So that is a really quick and dirty overview of teaching this skill. Those are the basic steps, they are basic, and they’re going to be different for every single student. But it’s important that we really do understand the basics so that we can then elaborate on them with our students.

And so basically it’s just a, it’s almost like a discrete trial approach but it’s really not, it’s just creating those opportunities in a more artificial environment, or more contrived environment, so that I have control over all the variables. Because if I were just to wait for the student to engage in this behavior in the real environment, I might not be available to attend to them. I might not be available to attend to them immediately. I might not be able to give them the number of repetitions that they need in order to be successful. So that’s why I pull it out to do this kind of strength training approach.

So I do have some social narratives and visual supports that can help you introduce the instruction for some of your students and help students who already have some appropriate functional communication, but they’re not using it effectively to gain attention. Because you will have students that they already have the ability to ask for somebody to attend to them, it doesn’t work. Because a kid who walks around doing things to try to get people to attend to them, the negative behavior is probably more effective, gets it faster than asking somebody.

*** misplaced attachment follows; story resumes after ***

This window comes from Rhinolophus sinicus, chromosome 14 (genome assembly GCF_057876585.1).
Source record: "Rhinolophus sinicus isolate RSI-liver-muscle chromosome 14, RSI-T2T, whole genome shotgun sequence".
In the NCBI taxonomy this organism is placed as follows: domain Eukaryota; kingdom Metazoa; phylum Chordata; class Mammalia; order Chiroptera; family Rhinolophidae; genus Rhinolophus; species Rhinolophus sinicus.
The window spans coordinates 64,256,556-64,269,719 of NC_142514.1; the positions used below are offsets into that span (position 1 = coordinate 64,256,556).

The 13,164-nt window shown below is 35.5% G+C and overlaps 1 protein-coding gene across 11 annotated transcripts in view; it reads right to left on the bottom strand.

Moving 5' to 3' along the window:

And so you will have students who are going to be able to get it with just an overview and some basic practice. But for some students, you’re going to have to do the more concentrated type of instruction.

So this kit has some social stories that kind of walks them through asking for attention, walks them through how to wait and waiting. And you can find it at autismclassroomresources.com/attention. It also has teaching protocols that will walk you through the steps that I’ve covered today in a bit more detail.

So I hope that gives you some really good ideas of things that might work for your students, some things that might refresh some of your instruction of why maybe it’s not working quite as well as you would like it to. I will make sure that some of the links to earlier episodes are in the show notes.

And I would love it if you could help me out and if you are enjoying the podcast hop over and leave a rating and possibly a review on Apple podcasts. That helps me to reach more educators that are supporting the students that we work with.

And I will be back next week to talk about sensory functions of behavior. And I hope you’ll join me then to. Til then talk to you later.

Thanks so much for listening to today’s episode of the Autism Classroom Resources podcast. For even more support, you can access free materials, webinars and Video Tips inside my free resource library. Sign up at autismclassroomresources.com/free. That’s F-R-E-E or click the link in the show notes to join the free library today. I’ll catch you again next week.